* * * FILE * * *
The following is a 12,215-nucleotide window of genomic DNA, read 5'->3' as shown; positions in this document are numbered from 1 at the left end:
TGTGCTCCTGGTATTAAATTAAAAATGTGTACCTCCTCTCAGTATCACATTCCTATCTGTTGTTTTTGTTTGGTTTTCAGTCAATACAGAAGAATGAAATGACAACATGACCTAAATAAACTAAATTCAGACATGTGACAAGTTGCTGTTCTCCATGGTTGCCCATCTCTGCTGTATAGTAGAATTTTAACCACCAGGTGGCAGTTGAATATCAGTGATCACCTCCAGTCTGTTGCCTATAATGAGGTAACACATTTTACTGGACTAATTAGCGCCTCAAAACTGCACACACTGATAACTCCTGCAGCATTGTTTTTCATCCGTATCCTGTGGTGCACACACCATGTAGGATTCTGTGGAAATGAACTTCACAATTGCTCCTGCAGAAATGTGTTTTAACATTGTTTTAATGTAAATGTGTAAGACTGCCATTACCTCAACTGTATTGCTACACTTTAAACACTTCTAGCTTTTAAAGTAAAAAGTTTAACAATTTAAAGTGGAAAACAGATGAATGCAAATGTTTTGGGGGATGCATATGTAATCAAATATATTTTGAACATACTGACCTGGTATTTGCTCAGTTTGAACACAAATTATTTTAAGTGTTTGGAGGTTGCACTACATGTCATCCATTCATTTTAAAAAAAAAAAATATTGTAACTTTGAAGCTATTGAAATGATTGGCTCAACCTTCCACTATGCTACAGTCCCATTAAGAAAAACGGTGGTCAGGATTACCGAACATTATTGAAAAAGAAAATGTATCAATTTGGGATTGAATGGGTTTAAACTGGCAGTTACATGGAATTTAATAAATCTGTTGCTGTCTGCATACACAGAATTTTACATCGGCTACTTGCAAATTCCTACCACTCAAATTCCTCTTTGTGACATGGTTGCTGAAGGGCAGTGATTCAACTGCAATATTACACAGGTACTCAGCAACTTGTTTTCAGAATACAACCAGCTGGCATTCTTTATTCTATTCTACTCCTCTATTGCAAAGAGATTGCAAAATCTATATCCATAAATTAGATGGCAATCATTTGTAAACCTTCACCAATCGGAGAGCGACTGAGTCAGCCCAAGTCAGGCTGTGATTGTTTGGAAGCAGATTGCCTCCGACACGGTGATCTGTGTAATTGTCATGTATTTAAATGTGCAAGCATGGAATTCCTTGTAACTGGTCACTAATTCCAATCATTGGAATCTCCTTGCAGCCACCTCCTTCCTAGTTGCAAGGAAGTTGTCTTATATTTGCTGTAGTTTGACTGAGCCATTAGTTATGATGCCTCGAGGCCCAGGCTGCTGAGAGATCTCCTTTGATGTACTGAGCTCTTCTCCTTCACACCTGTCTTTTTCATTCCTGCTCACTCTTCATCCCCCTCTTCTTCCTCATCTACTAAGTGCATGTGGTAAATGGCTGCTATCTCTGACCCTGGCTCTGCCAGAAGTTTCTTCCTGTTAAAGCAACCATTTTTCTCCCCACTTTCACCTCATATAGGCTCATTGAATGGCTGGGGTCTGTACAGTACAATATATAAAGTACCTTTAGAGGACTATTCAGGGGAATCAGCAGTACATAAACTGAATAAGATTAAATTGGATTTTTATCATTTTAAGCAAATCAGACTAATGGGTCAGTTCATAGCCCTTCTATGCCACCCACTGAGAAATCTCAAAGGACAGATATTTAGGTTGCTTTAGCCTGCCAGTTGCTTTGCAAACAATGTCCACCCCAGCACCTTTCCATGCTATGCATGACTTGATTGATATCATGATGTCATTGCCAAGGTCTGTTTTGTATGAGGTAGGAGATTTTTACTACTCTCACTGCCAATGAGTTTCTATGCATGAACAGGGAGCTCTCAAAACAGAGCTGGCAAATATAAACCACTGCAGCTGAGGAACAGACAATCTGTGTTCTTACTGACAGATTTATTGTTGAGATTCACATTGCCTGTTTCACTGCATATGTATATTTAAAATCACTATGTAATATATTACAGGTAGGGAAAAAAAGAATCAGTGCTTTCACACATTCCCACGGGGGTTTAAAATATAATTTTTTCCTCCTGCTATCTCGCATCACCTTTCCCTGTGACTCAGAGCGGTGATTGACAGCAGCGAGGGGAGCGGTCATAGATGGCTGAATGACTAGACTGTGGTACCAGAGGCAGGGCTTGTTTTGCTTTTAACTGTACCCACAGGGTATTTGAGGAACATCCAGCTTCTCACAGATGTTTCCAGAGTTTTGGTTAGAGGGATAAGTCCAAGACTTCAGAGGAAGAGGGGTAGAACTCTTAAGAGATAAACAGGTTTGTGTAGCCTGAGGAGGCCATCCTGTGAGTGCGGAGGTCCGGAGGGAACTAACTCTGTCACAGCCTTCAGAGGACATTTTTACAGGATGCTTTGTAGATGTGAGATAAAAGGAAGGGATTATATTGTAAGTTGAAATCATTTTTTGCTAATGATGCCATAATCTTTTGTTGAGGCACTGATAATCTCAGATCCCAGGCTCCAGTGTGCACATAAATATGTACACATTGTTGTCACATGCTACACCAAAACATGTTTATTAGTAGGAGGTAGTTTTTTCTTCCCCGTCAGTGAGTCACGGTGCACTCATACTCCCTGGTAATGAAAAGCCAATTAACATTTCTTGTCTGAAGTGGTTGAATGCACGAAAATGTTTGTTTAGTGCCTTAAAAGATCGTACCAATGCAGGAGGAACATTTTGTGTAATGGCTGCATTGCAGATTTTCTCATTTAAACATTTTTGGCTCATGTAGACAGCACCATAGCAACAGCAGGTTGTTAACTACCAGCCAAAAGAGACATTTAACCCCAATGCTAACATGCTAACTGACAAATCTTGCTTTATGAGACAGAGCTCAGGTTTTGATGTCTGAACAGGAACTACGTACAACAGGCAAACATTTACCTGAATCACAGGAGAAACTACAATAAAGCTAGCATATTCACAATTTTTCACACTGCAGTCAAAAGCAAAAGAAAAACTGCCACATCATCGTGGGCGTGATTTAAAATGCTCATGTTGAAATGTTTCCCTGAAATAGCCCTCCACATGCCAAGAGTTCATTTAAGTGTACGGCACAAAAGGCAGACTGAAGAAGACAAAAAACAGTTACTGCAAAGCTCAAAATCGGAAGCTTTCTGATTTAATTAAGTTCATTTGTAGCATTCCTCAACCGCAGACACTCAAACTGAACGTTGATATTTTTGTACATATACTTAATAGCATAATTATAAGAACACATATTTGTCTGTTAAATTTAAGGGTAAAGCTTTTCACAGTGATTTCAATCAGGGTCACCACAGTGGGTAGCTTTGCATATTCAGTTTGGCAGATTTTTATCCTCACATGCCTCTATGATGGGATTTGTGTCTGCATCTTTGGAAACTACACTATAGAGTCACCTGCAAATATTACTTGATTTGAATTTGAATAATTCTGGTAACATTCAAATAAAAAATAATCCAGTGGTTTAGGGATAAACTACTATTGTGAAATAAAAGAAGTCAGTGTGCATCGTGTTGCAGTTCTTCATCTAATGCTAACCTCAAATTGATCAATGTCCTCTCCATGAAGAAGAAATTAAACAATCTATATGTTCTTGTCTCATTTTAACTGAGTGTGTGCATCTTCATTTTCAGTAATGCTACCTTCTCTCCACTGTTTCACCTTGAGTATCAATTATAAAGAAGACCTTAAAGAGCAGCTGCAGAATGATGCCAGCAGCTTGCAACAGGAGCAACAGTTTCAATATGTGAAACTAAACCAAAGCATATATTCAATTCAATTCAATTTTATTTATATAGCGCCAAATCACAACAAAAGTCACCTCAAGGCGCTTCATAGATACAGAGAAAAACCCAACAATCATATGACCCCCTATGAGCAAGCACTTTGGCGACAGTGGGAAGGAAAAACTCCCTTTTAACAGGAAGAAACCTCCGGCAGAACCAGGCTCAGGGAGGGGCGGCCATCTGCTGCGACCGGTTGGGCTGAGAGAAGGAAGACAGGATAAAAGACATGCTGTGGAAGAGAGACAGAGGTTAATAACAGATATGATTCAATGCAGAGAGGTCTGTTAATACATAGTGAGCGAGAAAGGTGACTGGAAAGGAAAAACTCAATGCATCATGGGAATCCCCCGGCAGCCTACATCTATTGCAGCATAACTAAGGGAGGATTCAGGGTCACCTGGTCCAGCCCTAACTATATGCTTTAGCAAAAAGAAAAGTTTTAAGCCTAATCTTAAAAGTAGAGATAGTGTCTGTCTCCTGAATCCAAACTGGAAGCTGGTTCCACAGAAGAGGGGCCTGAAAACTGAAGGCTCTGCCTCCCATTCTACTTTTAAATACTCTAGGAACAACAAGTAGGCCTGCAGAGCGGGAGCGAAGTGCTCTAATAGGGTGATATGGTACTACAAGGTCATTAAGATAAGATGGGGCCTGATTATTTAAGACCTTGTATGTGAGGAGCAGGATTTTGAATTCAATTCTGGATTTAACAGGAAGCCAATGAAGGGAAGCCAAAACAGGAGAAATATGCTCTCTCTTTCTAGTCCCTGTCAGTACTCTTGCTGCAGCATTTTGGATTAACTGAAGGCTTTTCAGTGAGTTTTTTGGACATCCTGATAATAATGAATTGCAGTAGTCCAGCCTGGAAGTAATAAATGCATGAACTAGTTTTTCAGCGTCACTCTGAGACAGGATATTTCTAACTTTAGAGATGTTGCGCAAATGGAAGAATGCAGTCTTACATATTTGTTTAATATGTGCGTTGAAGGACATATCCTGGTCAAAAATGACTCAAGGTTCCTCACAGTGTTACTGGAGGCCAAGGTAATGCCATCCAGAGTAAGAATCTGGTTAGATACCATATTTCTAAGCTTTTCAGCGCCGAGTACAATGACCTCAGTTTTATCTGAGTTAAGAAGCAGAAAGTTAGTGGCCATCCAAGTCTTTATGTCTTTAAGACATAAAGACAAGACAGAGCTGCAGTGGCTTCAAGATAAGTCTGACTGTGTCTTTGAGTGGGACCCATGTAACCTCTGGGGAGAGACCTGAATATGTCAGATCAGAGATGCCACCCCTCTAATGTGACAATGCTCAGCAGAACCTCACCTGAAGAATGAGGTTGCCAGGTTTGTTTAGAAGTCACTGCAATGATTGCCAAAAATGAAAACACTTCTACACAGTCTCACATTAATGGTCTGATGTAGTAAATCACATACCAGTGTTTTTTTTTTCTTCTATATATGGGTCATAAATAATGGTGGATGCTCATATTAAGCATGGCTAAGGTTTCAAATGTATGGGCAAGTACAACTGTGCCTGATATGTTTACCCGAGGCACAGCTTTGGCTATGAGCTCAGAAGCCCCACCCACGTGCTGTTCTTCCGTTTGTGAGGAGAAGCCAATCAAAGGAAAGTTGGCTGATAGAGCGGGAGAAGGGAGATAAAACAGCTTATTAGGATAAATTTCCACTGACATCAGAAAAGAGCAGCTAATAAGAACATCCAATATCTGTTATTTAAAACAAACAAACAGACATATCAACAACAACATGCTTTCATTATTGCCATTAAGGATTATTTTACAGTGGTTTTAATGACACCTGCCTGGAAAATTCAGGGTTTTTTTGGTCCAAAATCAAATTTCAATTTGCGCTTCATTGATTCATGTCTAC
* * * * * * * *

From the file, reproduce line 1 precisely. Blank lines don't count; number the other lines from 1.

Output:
The following is a 12,215-nucleotide window of genomic DNA, read 5'->3' as shown; positions in this document are numbered from 1 at the left end: